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    \$\begingroup\$ by the way, an FPGA doesn't have "a clock rate". It's hardware you design, so you design the data path, and assuming that path is clocked, that means you define the clock rate – and since you can do arbitrary things, it's not clear what you expect us to answer here. Different parts of your FPGA design will run at different rates (especially if you should actually use SDRAM, which I maintain is probably not a great idea here unless you can explain why). Considering that confusion, and as you still haven't defined how much data you want to capture: Vote close as in need of clarity. \$\endgroup\$ Feb 13, 2021 at 18:55
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    \$\begingroup\$ You might want to look at PYNQ which might lower the learning curve for you. \$\endgroup\$
    – Kartman
    Feb 14, 2021 at 7:22

2 Answers 2


Not necessarily you need 10 times the sampling clock for the core logic. First of all, the FPGA, by definition, is a huge sea of logic gates and everyone works in parallel to the others.

So while in an MCU you'll have, say:

  1. Set up the acquisition
  2. Wait for data
  3. Read the data
  4. Do some calculation
  5. Write the data to the memory

These would be like 5 steps to be done sequentially.

Now, in a gate array you would declare a module talking to the ADC which does steps 1-3 (a state machine), another module which does the computation (step 4) and yet another one that stores data into the memory (step 5) (I'm greatly simplifying here)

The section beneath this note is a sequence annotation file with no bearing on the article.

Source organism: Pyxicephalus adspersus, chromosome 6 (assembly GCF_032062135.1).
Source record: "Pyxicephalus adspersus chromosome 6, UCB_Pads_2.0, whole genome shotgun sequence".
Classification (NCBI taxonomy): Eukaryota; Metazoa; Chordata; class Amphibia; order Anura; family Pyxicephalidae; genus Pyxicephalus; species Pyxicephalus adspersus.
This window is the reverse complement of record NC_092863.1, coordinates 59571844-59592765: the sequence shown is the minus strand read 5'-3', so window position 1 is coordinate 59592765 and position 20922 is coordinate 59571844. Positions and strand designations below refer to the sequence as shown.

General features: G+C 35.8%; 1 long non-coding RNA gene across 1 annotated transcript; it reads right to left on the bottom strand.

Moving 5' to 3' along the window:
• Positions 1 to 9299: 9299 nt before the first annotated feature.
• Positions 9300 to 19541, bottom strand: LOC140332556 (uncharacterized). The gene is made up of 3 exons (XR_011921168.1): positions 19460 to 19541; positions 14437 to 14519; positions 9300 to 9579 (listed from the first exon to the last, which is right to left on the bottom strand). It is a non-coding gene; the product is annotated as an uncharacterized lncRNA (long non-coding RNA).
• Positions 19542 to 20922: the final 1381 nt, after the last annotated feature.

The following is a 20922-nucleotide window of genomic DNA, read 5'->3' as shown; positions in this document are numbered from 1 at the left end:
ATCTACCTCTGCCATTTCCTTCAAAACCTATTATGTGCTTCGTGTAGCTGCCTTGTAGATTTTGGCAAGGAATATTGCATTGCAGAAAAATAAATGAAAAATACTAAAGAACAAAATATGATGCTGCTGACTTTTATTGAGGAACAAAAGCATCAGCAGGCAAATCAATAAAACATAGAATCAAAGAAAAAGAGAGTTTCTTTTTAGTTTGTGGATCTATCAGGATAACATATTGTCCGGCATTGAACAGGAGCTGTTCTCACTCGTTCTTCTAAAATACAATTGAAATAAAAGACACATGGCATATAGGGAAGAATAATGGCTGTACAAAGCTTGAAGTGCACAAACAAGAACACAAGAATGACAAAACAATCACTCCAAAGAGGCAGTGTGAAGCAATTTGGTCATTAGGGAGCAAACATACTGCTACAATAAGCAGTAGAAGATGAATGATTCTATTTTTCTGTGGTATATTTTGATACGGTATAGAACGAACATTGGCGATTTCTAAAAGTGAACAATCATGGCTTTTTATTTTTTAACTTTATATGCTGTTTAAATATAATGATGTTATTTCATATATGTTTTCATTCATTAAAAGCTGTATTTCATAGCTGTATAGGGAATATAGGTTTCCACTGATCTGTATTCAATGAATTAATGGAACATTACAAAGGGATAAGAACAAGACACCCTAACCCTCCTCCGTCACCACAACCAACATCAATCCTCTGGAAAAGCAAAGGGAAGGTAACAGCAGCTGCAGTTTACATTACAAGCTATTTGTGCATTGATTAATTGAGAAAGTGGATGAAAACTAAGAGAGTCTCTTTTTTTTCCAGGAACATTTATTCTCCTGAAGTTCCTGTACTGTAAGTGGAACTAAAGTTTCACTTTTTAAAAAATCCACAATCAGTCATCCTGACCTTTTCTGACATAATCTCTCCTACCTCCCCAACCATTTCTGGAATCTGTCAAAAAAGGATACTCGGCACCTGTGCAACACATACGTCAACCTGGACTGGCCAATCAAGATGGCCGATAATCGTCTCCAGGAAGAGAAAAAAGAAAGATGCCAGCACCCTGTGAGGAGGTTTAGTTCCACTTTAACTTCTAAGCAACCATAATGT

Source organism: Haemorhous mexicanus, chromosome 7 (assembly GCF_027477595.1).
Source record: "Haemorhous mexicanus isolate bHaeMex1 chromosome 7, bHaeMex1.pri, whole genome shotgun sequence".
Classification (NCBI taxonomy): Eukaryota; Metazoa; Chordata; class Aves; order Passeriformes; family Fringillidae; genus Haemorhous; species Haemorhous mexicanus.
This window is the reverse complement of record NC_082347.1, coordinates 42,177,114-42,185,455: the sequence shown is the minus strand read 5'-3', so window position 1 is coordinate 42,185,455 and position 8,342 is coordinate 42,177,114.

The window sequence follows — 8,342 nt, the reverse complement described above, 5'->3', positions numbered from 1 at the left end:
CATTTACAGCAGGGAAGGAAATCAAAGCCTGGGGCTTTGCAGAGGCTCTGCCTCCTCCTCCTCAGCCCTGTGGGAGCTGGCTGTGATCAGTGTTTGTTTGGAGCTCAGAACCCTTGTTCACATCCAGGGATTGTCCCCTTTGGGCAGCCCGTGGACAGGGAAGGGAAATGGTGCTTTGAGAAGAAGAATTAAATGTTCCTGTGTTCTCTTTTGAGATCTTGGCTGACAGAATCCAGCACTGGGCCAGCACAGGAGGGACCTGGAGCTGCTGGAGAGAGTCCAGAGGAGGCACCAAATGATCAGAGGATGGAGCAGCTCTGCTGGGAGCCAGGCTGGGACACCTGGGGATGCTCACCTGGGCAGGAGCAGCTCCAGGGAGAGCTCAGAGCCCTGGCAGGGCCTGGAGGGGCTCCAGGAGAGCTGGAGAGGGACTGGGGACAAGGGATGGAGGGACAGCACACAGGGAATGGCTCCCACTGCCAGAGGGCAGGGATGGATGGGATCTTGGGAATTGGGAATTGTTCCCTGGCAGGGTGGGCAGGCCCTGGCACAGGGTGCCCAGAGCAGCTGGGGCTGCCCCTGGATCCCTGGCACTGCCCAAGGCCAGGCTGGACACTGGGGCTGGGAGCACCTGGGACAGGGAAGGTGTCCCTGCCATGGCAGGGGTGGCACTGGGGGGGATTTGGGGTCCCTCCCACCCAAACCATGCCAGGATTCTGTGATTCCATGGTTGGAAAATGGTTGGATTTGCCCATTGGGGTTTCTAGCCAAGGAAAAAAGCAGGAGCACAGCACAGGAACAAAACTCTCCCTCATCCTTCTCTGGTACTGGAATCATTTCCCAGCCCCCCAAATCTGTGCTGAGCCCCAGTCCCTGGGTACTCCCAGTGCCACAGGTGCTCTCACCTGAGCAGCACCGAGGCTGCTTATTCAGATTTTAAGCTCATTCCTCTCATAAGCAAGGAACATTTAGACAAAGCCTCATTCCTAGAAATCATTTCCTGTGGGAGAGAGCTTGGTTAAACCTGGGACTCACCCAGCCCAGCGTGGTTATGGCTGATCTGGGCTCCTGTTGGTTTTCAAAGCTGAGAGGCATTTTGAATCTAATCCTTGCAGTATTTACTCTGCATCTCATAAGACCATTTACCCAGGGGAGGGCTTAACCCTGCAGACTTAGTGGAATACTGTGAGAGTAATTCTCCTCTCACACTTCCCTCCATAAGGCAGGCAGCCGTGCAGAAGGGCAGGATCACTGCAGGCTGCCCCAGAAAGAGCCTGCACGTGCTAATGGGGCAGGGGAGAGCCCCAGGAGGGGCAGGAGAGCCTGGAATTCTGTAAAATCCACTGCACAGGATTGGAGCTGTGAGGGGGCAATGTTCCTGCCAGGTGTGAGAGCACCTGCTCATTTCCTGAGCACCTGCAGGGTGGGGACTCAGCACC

These three block now can work in parallel, not only strictly in sequence as in an MCU. So while the ADC module reads data, the computer can do the calculation on the previous value and at the same time the memory interface can store the previous-previous value. The technical name for this is "pipelining".

As for the required clock depends on your converter interface: if it has some parallel output you only need do implement the parallel circuitry (10 bits data paths and so on), clocked at 80MHz. If your output is serial (something like a JESD204 interface, con pump gigabits on the wire) you will have, as you tought, an 800Mbps bitstream but many FPGA (maybe not the very low end ones) have special circuitry that interfaces with these automatically. Look for 'SERDES' in your spec sheet, when choosing the FPGA.